• BlackTiger wrote:
    Just try to kill "winint.exe" from TaskManager...


    No such file comes with windows?? And if you mean wininit then hard to kill as it's not running.
  • MassifMassif aim stupidly high, expect to fail often.
    SecretSoftware wrote:


    MS should have moved the WinKernel from Ring0 to Ring1 in that onion. PatchGuard can then secure Ring1 Code. This way you get rid of the impracticality of securing code with same priviliage level that exist in Vista.



    Isn't that what they're talking about introducing with the Hypervisor? Bumping the kernel up a ring and having the hypervisor sit in ring 0.
  • SecretSoftware wrote:

    MS should have moved the WinKernel from Ring0 to Ring1 in that onion. PatchGuard can then secure Ring1 Code. This way you get rid of the impracticality of securing code with same priviliage level that exist in Vista.


    Nice idea, but it would have broken every bit of virtualisation software out there. It is the way they are going by introducing low-level virtualisation support and a hypervisor though.
  • William Staceystaceyw Before C# there was darkness...
    Nice vid guys!

    Hey, it would be really nice if someone (probably from MS) would put together a detailed list of all these new innovations in Vista (i.e. security, network, new interesting apis, new tech, etc)  Not a marketing document, but a real list that devs and IT Pros would like.  I see stuff scattered around, but have not seen in one document.  Maybe a wiki page on a Vista team updated by an evangelist.  Does this already exist? 
  • staceyw wrote:
    Hey, it would be really nice if someone (probably from MS) would put together a detailed list of all these new innovations in Vista (i.e. security, network, new interesting apis, new tech, etc)  Not a marketing document, but a real list that devs and IT Pros would like.


    Yeah, it would be great to be able to link to something like that whenever someone says, "Vista is simply an eye-candy upgrade."
  • CharlesCharles Welcome Change
    Jeremy Mazner pointed me to this document: http://download.microsoft.com/download/c/9/8/c988dce4-1971-4ad4-a1ef-df99e596a4cc/WVPG%20RTM.xps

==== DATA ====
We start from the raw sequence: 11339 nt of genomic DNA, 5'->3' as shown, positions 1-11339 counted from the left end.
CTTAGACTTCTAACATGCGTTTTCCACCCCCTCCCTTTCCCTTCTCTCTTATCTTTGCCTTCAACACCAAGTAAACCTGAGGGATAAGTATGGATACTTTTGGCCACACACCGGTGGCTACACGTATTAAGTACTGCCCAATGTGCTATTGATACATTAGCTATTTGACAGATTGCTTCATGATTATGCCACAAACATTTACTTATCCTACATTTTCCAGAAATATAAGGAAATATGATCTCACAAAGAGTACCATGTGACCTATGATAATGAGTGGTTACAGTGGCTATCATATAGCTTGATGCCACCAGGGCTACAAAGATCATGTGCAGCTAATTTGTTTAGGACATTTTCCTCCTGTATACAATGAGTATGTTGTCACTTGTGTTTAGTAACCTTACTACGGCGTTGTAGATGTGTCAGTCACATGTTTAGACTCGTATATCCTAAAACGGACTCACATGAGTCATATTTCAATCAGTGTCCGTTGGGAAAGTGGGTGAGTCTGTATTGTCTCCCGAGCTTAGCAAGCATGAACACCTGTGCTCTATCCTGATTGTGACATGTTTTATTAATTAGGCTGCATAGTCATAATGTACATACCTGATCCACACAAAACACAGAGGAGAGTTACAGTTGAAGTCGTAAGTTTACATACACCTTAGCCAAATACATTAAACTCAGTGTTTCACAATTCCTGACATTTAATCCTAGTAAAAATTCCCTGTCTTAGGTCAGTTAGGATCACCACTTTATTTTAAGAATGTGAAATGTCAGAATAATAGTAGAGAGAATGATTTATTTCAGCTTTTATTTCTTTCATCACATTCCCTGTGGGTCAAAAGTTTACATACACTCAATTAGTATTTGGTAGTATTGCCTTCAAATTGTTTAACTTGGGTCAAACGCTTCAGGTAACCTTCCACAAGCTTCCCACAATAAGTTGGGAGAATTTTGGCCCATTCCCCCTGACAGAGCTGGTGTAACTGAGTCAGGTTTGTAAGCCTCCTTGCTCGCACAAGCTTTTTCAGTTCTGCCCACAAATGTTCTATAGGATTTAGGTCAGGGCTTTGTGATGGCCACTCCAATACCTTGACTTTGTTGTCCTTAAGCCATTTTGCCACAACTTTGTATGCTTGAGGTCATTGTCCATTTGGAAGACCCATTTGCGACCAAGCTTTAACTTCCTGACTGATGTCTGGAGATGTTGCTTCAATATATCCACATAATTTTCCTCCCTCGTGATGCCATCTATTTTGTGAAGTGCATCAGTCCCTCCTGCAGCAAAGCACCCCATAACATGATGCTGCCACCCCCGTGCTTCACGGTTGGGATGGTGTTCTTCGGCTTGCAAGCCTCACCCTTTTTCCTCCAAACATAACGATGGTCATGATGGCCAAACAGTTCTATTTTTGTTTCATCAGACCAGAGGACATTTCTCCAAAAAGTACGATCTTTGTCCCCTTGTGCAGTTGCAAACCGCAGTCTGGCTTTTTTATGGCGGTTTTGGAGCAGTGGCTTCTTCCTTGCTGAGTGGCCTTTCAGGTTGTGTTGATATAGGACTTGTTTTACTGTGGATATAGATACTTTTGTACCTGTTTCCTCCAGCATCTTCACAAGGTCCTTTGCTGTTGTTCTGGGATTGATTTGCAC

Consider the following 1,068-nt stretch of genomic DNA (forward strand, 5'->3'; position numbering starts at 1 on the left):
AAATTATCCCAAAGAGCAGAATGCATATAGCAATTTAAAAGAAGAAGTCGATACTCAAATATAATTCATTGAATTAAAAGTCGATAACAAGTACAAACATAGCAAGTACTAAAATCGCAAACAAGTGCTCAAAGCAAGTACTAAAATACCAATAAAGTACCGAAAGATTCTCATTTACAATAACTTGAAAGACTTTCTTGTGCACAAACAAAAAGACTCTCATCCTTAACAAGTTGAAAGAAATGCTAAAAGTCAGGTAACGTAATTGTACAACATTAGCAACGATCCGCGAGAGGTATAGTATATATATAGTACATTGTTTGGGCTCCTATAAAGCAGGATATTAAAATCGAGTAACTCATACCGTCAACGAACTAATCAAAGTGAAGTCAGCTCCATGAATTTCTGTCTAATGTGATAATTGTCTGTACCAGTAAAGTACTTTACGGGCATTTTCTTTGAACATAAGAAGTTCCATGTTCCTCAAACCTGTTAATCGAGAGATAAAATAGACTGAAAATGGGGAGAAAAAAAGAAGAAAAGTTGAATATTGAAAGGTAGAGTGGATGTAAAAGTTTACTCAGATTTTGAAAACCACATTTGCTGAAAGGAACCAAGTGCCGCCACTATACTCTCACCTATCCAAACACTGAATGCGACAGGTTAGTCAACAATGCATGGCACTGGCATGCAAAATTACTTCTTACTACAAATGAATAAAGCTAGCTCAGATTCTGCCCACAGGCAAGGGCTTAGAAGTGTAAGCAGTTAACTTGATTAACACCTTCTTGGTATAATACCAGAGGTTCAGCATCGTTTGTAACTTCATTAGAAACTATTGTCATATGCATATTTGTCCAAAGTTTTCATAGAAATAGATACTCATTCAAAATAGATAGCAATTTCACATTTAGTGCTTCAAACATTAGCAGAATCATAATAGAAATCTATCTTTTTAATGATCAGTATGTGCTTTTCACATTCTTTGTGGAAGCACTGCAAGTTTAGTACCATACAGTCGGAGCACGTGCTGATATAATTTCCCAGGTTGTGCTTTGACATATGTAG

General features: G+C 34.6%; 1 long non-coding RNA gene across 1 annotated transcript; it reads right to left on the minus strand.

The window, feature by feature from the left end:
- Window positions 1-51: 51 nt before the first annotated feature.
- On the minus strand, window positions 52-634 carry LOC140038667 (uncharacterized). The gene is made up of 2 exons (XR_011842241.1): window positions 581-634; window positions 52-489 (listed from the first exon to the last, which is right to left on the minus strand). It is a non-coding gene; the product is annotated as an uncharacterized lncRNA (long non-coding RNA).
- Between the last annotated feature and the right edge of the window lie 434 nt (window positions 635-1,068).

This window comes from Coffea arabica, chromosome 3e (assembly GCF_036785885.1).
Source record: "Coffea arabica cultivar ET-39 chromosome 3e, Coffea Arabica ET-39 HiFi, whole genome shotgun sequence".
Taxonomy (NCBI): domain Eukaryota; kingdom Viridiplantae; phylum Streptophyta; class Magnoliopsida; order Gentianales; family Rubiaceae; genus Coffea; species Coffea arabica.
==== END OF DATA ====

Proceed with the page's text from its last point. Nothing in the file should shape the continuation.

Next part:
It's the product feature guide for Windows Vista. Loads of information on what's new in Vista. It's not very technical or deep, but it does provide useful descriptions of the new innovations in Vista.

    You can find Security-related white papers here: http://www.microsoft.com/security/windowsvista/default.mspx

    Feel free to create a C9 wiki that lists all new features of Vista, broken up by OS layer Smiley We should do this!
    C
  • Alexei PavlovBlackTiger If you stumbled and fell down, it doesn't mean yet, that you're going in the wrong direction.
    androidi wrote:
    
    BlackTiger wrote:Just try to kill "winint.exe" from TaskManager...


    No such file comes with windows?? And if you mean wininit then hard to kill as it's not running.


    Yes, it's "wininit.exe". And this process is VERY running (check "Show all processes" in TaskMan). Killing of this process VERY crashes Vista. Smiley Sometimes(!!!) Vista can't even start after rebooting. It's very easy to write some virus/trojan to kill some process.
  • CharlesCharles Welcome Change

    Killing system processes on Vista will invoke a privilege elevation prompt (assuming UAC is running). Admins can do stupid things, just like in XP. If some rogue process tries to do harm, then a user would be prompted by the system that a questionable action is taking place and will be given the option to stop it.